SUPPORTED VS. UNSUPPORTED TIP
Most aerial ladders are constructed as a truss and are designed to have the tip unsupported, with the base rails (or bottom chord) of the ladder in compression and the handrail (or top chord) in tension. When extending the trussed aerial ladder to the building, the base rails of the fly section should be about eight to 10 inches off the objective to prevent damage to the aerial and the building (photo 6). Avoid having the base rails of the aerial ladder so close to the building that the weight of firefighters climbing up the ladder causes the aerial to bounce on and off the edge of the building. Also avoid placing the aerial ladder on the edge of the building. Resting a trussed aerial on the objective may reverse load the truss system, depending on how hard the base rails (bottom chord) of the aerial are forced against the objective. These aerials are simply not designed to withstand this type of reverse loading, and the aerial ladder may fail. The trussed aerial is stronger when it is unsupported.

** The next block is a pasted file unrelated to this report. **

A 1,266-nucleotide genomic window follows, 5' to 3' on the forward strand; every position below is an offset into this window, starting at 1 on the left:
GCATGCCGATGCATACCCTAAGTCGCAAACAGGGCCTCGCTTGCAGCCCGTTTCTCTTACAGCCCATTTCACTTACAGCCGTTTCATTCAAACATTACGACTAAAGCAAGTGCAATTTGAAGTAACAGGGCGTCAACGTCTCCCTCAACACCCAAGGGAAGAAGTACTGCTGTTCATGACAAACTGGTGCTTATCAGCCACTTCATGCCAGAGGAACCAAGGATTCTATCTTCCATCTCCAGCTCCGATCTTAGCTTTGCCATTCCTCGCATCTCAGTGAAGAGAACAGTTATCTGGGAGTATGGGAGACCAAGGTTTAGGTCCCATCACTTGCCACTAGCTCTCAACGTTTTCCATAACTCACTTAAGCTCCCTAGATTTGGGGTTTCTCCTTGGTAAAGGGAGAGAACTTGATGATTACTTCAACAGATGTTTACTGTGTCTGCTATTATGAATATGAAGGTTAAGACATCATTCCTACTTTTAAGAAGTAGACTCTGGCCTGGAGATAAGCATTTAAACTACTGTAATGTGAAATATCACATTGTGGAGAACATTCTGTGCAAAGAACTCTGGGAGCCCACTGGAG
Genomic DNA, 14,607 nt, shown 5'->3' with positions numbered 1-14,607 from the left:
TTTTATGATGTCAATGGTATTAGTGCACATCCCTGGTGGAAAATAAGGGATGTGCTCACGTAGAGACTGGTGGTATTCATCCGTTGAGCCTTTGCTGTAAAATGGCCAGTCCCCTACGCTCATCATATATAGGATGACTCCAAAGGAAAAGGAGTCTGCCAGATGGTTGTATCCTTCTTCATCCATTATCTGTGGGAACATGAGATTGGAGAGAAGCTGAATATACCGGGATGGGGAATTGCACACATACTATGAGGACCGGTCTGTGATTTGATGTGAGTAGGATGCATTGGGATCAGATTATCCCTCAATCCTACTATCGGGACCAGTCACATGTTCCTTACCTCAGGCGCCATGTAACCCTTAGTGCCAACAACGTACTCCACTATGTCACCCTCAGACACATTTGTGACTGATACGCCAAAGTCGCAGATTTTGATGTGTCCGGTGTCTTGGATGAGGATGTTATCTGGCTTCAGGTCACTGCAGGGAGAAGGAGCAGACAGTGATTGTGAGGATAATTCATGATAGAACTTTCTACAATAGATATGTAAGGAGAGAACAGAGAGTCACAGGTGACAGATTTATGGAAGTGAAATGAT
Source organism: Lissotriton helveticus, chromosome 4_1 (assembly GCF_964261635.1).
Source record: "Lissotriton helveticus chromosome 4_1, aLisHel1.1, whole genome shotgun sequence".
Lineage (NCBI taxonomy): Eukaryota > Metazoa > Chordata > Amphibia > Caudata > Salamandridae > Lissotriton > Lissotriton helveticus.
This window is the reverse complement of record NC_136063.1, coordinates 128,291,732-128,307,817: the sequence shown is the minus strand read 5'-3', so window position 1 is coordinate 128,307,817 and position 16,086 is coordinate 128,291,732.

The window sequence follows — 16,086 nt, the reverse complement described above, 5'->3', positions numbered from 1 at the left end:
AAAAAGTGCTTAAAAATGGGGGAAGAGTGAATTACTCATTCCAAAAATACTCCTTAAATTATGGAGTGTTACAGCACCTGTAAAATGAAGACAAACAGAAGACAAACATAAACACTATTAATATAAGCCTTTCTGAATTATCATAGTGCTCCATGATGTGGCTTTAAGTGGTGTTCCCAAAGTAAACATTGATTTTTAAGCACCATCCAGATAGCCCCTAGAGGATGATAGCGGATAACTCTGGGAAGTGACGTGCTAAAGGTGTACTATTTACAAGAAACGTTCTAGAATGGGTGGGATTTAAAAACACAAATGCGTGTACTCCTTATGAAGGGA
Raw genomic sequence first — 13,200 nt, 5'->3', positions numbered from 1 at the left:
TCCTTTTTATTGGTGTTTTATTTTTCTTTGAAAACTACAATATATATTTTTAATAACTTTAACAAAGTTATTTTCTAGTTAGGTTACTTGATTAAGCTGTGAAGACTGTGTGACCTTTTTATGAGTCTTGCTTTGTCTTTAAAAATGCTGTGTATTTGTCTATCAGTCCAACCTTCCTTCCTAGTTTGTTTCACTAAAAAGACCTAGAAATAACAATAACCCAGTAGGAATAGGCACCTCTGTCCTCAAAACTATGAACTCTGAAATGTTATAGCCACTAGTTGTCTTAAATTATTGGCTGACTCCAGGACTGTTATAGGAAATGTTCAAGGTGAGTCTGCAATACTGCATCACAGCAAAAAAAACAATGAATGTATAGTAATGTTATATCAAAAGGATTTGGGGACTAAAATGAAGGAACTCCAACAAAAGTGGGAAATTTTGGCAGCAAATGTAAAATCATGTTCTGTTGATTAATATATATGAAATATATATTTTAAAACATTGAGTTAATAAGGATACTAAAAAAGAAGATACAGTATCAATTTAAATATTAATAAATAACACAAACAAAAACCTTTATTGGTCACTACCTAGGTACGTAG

Some in the fire service have argued that you can rest the aerial ladder lightly on the top edge or parapet of the fire building. They believe that this technique offers more stability to the aerial ladder and more safety to the firefighters having to climb on and off it. However, the manufacturers of newer aerial apparatus base all of their specifications on an unsupported ladder and do not recommend a supported aerial ladder under any circumstances. We agree with the manufacturers and strongly advise against resting the newer aerial ladders on structures. Going against the manufacturers’ recommendations may lead to tragic results on the fireground. Again, be sure to read your standard operating procedures and your aerial manufacturer’s recommendations before making your decision.